National Cargo Bureau



Press release

06 July 2020

For immediate release

A White Paper published by National Cargo Bureau calls for urgent reform to stem the increasing number of container-related incidents caused by poorly stowed, undeclared or misdeclared dangerous cargoes


The National Cargo Bureau (NCB) – a US inspection body authorized to certify compliance with Dangerous Goods regulations – reports that a recent inspection initiative revealed an alarming number of containers carried by sea include misdeclared dangerous cargoes that represent a serious safety risk to crew, vessel and the environment.

In a white paper published today the National Cargo Bureau is calling for industry to adopt a comprehensive, holistic and coordinated approach to address this worrying trend.

The inspection initiative also showed that 55% of containers were non-compliant with 43% failing to secure dangerous goods correctly within the container itself. Approximately 6.5% of containers carrying dangerous cargoes had been misdeclared.

It has been reported that, on average, a containership suffers a major fire every 60 days.  However, in 2019 there were nine major containership fires reported suggesting that the frequency of incidents is increasing. Tragically, these incidents often result in loss of life, severe damage to hull and cargo as well as a series of associated consequences including significant environmental impact. It is strongly suspected that these vessel incidents were caused by issues related to poorly stowed, undeclared or misdeclared dangerous cargoes. With more containers being carried and containerships getting bigger, risks are increasing in number, value and concentration.

Ian J Lennard, President, NCB explains:

“The link between undeclared, misdeclared or poorly stowed dangerous cargoes and the increased incidence of catastrophic containership fires is hard to ignore. Because of the clear and present risk predominately to safety of life but also to ships, their cargoes and the environment, we are calling for all supply chain participants to work on a solution together.”

He went on to say:

“The reasons for issues with dangerous cargoes are diverse and include a challenging regulatory environment; cargo prohibitions; more complex supply chains; and varied levels of understanding and processes. Because of this, it is important that the stakeholders work together and adopt a range of measures that will address all potential causes.”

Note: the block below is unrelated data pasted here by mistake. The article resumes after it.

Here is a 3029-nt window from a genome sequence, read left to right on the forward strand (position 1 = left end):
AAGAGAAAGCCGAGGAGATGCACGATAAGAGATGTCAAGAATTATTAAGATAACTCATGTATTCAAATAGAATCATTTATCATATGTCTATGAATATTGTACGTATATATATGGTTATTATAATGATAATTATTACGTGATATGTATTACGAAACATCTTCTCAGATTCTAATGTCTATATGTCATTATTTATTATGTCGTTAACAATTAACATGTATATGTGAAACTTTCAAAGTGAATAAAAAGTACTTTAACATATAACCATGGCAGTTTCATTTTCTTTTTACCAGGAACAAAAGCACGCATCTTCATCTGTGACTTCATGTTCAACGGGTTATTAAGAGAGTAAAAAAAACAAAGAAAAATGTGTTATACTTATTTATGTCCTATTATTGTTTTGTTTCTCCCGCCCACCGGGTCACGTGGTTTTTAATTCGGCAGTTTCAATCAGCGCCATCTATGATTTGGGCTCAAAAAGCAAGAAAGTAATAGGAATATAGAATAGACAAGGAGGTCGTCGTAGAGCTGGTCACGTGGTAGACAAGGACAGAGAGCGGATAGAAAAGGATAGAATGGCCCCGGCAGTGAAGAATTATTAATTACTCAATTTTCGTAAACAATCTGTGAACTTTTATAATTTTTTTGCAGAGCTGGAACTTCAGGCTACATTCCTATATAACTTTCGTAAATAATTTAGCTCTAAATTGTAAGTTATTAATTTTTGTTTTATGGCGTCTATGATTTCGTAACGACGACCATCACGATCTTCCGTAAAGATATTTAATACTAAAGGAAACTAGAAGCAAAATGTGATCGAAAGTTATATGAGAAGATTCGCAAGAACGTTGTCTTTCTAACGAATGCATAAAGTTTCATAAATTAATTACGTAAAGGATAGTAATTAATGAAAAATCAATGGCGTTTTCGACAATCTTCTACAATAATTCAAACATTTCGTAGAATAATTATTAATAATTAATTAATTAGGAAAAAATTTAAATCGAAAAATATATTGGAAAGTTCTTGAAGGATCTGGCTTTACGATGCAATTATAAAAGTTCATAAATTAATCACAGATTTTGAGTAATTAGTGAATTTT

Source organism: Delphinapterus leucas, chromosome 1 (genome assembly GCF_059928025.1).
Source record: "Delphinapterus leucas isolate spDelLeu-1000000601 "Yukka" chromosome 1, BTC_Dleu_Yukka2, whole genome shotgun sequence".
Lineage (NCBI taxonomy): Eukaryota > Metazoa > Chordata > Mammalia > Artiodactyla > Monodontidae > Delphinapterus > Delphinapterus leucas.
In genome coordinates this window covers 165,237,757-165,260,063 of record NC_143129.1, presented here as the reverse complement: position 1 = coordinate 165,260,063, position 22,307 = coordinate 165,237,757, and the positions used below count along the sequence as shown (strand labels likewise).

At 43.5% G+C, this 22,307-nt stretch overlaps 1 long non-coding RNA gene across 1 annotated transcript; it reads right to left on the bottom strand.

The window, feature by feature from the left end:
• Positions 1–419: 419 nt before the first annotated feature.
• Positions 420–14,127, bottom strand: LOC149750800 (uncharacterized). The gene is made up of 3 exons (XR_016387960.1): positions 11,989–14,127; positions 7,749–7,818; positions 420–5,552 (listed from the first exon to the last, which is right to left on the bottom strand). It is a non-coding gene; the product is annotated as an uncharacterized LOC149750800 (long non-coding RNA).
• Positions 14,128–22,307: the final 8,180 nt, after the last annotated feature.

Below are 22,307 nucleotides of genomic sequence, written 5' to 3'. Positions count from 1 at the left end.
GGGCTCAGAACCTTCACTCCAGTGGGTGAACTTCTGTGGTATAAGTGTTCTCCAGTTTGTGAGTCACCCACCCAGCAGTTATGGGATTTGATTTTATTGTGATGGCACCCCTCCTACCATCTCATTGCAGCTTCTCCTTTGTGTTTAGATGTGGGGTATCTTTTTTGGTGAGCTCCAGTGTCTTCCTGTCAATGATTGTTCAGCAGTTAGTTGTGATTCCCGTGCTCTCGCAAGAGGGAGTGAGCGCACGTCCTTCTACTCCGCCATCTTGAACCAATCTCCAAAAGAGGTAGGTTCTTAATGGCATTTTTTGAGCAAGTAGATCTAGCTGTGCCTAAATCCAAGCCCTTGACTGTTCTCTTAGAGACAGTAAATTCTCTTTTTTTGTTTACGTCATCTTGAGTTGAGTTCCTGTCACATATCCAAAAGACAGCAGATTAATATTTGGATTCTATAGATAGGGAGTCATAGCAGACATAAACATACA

The NCB white paper details 12 recommendations as part of their holistic approach ranging from embracing a safety culture for dangerous goods compliance to practical measures for container and vessel inspections and monitoring.

Taken together, NCB is confident that its recommendations will be effective in reversing the current trend of increasing containership fires.

The white paper titled “A comprehensive holistic approach to enhance safety and address the carriage of undeclared, misdeclared and other non-compliant dangerous goods” can be downloaded from


Further information from:


Notes to editors

The National Cargo Bureau was incorporated as a non-profit organization in May 1952 with a mission of “Safety of Life and Cargo at Sea”. The Bureau was created to render assistance to the United States Coast Guard in discharging its responsibilities under the 1948 International Convention for Safety of Life at Sea* which addressed the carriage of Dangerous Goods and Grain cargos for the first time. 

Under the authority of the United States Coast Guard, the certificates issued by National Cargo Bureau, Inc. may be accepted as prima facie evidence of compliance with the provisions of the Dangerous Cargo Act and the Rules and Regulations for Bulk Grain Cargo.  NCB is a continuation and amplification on a significantly expanded base of inspection services formerly performed by the Board of Underwriters of New York and the Board of Marine Underwriters of San Francisco and now operates on a global basis.

National Cargo Bureau conducts tens of thousands of marine surveys and inspections related to the transport of dangerous goods on behalf of vessel operators, marine terminals, insurers and shippers in support of its mission each year.  This experience provides unique insight into today’s trends and the significant challenges faced by vessel operators when transporting dangerous goods. 

In 2018, NCB acquired Exis Technologies, the leading global supplier of systems for the management of dangerous goods in sea transport.  For over 30 years, major container lines, ports and shippers have been relying on Hazcheck Systems from Exis for DG regulatory compliance, efficiency and safety in their global operations.  Given the profile and synergies between the two companies, the acquisition of Exis was a natural fit and has significantly enhanced NCB’s Dangerous Goods service offerings globally.


Issued on behalf of the National Cargo Bureau by Navigate PR (London) +44 203 326 8464,